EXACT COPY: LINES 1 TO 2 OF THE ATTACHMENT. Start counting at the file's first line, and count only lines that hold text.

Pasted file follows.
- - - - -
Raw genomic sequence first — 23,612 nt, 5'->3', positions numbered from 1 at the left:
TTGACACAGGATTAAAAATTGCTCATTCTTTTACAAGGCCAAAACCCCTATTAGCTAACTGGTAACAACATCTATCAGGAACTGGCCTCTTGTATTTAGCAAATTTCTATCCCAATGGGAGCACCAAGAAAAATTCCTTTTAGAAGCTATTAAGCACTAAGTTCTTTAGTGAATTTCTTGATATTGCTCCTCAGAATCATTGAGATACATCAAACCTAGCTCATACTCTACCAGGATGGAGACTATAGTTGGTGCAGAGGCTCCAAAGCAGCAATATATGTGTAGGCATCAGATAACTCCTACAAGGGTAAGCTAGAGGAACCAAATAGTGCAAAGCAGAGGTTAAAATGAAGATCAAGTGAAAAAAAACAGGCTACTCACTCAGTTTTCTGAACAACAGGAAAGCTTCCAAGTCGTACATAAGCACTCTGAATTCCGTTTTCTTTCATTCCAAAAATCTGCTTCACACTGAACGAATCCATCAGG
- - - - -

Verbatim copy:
Raw genomic sequence first — 23,612 nt, 5'->3', positions numbered from 1 at the left:
TTGACACAGGATTAAAAATTGCTCATTCTTTTACAAGGCCAAAACCCCTATTAGCTAACTGGTAACAACATCTATCAGGAACTGGCCTCTTGTATTTAGCAAATTTCTATCCCAATGGGAGCACCAAGAAAAATTCCTTTTAGAAGCTATTAAGCACTAAGTTCTTTAGTGAATTTCTTGATATTGCTCCTCAGAATCATTGAGATACATCAAACCTAGCTCATACTCTACCAGGATGGAGACTATAGTTGGTGCAGAGGCTCCAAAGCAGCAATATATGTGTAGGCATCAGATAACTCCTACAAGGGTAAGCTAGAGGAACCAAATAGTGCAAAGCAGAGGTTAAAATGAAGATCAAGTGAAAAAAAACAGGCTACTCACTCAGTTTTCTGAACAACAGGAAAGCTTCCAAGTCGTACATAAGCACTCTGAATTCCGTTTTCTTTCATTCCAAAAATCTGCTTCACACTGAACGAATCCATCAGG